this blog is the platform for publishing the research conducted by the students of the "Prehystories of New Media" class at The School of the Art Institute of Chicago (SAIC), Fall 2008, instructor: Nina Wenhart


for tagging, please only use your name and the title of your paper only, so that we'll get an index. make sure that you end your tag with a comma.

here is an example:
Nina Wenhart: Prehystories of New Media,

students' blogs


Tuesday, November 4, 2008

Cara Boldarini: Text Rain

Text RainAbstract

Text Rain is an installation that allows viewers to participate in a setting where words are virtually falling on them. I chose this specific piece because it incorporates poetry, technology, the human form and performance which all complement each other if used correctly. The way Camille Utterback and Romy Achituv have incorporated each of those elements is seamless and the transition between reality and technology is almost invisible. Since this is a piece in new media I have used the internet to do all of my research. I went on multiple archiving websites and collected data on Text Rain and Caimlle Utterback. In my research I have found that very little information is out there on new media. It was rather difficult to find new information other than what was on Camille Utterback’s personal website.

Text Rain by Camille Utterback and Romy Achituv is an interactive installation where the audience participates in creating the art. It involves falling letters and the viewer has to catch them in order to read what it says. This piece allows the audience to create their own art through Utterback and Achituv’s work. Text Rain is visually pleasing because it combines poetry, performance and technology, which in turn, all compliment each other.

Camille Utterback is a pioneer in Media Art. She is a programmer in the field of interactive art and her work has been shown in exhibits worldwide. She has displayed her work at The New Museum of Contemporary Art, The American Museum of the Moving Image, New York; The NNT InterCommunication Center, Tokyo; The Seoul Metropolitan Museum of Art; The Netherlands Institute for Media Art; The Paipei Museum of Contemporary Art; The Center for Contemporary Art, Kiev, Ukraine; and last but not least Ars Electronica Center, Austria. Utterback received a BA in Art from Williams College and a Masters from The Interactive Telecommunications Program at New York University’s Tisch School of the Arts. She has taught in the MFA Designs of Technology department at the Parsons School of Design and also at the Interactive Telecommunication Program at NYU.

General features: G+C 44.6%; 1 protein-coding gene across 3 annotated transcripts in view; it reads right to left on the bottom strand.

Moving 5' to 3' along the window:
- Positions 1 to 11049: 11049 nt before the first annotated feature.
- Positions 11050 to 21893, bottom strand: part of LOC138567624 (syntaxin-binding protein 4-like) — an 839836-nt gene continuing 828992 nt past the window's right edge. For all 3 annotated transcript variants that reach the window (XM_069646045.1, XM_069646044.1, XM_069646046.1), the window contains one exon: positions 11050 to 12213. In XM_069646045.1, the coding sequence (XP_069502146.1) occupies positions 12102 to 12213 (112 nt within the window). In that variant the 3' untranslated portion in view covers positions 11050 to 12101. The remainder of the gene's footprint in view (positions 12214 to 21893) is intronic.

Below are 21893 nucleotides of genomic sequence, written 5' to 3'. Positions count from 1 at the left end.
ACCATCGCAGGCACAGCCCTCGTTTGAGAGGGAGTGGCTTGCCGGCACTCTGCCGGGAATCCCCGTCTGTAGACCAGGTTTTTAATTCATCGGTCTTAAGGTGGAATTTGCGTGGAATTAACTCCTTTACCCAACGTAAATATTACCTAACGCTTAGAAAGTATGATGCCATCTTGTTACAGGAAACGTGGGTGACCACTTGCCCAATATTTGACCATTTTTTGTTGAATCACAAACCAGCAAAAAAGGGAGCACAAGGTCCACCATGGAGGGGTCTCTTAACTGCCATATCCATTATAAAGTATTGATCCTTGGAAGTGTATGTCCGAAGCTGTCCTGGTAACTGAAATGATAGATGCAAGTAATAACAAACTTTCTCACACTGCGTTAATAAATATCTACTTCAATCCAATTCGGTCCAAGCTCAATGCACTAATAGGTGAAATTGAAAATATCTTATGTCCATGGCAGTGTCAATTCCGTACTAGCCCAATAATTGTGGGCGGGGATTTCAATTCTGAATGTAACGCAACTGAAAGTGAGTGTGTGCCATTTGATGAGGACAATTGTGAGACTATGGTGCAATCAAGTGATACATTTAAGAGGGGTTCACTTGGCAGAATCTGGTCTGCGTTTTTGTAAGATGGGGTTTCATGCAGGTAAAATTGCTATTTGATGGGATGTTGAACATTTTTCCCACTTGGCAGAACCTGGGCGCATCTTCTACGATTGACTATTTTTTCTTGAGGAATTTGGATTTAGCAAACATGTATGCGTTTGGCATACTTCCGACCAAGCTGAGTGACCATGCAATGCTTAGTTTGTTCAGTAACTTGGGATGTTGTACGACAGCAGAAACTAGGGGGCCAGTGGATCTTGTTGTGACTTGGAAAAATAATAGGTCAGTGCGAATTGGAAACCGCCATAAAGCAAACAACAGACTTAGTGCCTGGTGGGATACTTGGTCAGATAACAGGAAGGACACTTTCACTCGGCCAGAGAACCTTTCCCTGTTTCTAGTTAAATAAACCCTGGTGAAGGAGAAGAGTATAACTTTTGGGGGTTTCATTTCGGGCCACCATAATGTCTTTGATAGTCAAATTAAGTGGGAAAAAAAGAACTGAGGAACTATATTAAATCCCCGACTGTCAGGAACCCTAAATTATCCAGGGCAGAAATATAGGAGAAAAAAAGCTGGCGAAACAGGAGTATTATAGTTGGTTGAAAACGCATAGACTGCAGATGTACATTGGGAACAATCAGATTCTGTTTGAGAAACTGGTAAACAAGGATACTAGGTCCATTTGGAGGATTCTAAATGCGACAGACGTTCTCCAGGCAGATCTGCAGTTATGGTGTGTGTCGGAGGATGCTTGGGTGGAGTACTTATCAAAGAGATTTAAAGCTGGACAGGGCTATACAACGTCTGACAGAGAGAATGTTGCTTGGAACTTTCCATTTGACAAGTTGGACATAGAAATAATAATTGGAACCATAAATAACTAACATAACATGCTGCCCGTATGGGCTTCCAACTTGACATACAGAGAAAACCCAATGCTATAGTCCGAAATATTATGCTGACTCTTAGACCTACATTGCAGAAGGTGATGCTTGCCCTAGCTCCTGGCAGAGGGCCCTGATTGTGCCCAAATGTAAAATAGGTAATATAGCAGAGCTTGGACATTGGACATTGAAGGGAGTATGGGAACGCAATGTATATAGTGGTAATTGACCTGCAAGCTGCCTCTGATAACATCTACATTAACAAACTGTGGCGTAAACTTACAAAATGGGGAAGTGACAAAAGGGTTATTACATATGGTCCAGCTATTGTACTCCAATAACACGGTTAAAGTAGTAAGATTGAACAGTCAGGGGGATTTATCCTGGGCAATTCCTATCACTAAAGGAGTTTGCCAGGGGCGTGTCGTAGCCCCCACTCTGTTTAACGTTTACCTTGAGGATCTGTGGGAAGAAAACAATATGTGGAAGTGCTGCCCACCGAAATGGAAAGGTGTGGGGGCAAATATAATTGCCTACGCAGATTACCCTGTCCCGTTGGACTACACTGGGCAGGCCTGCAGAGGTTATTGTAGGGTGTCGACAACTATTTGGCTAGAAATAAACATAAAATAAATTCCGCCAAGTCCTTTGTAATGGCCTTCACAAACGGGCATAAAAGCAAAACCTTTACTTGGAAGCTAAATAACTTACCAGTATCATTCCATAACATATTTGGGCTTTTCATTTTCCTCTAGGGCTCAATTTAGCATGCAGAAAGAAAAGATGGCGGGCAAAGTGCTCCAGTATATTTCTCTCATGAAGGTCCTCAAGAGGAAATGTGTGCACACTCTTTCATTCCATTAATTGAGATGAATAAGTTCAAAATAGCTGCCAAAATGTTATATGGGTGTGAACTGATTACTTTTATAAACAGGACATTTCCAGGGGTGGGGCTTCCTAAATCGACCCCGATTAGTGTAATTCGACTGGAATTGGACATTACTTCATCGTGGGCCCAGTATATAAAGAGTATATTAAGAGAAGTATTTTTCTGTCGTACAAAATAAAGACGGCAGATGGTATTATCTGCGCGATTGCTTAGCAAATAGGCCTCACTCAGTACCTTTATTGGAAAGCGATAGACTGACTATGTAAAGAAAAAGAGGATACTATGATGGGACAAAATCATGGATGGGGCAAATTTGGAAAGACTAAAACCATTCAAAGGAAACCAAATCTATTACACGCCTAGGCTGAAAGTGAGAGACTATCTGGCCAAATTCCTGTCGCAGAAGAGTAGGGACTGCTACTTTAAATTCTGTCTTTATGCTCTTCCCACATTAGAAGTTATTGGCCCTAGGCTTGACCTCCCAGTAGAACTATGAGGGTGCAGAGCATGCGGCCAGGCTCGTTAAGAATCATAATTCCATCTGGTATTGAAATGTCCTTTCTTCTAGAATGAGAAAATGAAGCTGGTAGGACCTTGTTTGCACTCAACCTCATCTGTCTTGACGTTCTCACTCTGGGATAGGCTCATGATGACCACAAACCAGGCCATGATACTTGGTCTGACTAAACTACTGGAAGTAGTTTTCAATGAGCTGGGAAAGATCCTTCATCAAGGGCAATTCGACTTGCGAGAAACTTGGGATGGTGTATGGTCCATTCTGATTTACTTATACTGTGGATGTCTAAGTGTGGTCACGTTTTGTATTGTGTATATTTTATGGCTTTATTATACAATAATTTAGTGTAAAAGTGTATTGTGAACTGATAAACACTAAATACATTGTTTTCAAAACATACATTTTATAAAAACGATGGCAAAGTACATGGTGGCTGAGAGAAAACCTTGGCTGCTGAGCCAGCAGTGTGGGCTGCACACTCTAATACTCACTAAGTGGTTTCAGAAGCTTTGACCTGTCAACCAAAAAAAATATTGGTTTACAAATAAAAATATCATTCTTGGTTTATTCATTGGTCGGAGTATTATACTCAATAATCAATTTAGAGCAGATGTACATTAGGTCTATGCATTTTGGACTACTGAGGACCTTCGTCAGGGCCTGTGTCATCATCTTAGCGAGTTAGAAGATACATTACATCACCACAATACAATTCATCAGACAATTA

Romy Achituv is an Israeli artist working and residing in Brooklyn, New York. He was trained as a sculptor and his projects incorporate a very large range of media from photography and video to performance and new media. His work tries to connect formal experimentation with personal expression. Combined, Utterback and Achituv similarities in new media were able to create the popular playful interactive installation known as Text Rain.

In Utterback’s artist statement she says she wants to “bridge the conceptual and the corporeal.” She wants to show people that their interactions with computers do not have to be frustrating and instead create a world where the interaction is seamless, playful and inspiring. I chose it because it allows people to play with art. I remember going to museums as a child and just wanted to play with everything. The interactive installation that Camille Utterback and Romy Achituv created allows the individual to make their own art from the artists’ work.